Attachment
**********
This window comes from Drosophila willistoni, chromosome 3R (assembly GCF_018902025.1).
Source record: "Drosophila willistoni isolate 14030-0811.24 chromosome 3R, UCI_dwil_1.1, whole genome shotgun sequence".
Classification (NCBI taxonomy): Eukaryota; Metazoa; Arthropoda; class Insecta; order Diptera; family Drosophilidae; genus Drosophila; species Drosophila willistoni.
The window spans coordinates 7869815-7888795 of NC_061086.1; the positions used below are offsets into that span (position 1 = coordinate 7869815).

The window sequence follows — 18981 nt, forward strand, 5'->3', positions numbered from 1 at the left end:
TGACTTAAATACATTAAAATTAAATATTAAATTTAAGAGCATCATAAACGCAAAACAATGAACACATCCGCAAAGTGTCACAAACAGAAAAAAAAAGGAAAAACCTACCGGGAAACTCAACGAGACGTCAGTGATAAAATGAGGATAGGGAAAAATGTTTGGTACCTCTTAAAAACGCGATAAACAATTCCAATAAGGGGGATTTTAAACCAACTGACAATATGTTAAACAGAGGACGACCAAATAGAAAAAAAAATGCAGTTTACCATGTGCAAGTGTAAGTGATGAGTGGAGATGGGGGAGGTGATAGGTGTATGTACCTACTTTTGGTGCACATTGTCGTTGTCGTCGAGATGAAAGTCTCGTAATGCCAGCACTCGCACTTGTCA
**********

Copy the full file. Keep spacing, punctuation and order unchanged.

This window comes from Drosophila willistoni, chromosome 3R (assembly GCF_018902025.1).
Source record: "Drosophila willistoni isolate 14030-0811.24 chromosome 3R, UCI_dwil_1.1, whole genome shotgun sequence".
Classification (NCBI taxonomy): Eukaryota; Metazoa; Arthropoda; class Insecta; order Diptera; family Drosophilidae; genus Drosophila; species Drosophila willistoni.
The window spans coordinates 7869815-7888795 of NC_061086.1; the positions used below are offsets into that span (position 1 = coordinate 7869815).

The window sequence follows — 18981 nt, forward strand, 5'->3', positions numbered from 1 at the left end:
TGACTTAAATACATTAAAATTAAATATTAAATTTAAGAGCATCATAAACGCAAAACAATGAACACATCCGCAAAGTGTCACAAACAGAAAAAAAAAGGAAAAACCTACCGGGAAACTCAACGAGACGTCAGTGATAAAATGAGGATAGGGAAAAATGTTTGGTACCTCTTAAAAACGCGATAAACAATTCCAATAAGGGGGATTTTAAACCAACTGACAATATGTTAAACAGAGGACGACCAAATAGAAAAAAAAATGCAGTTTACCATGTGCAAGTGTAAGTGATGAGTGGAGATGGGGGAGGTGATAGGTGTATGTACCTACTTTTGGTGCACATTGTCGTTGTCGTCGAGATGAAAGTCTCGTAATGCCAGCACTCGCACTTGTCA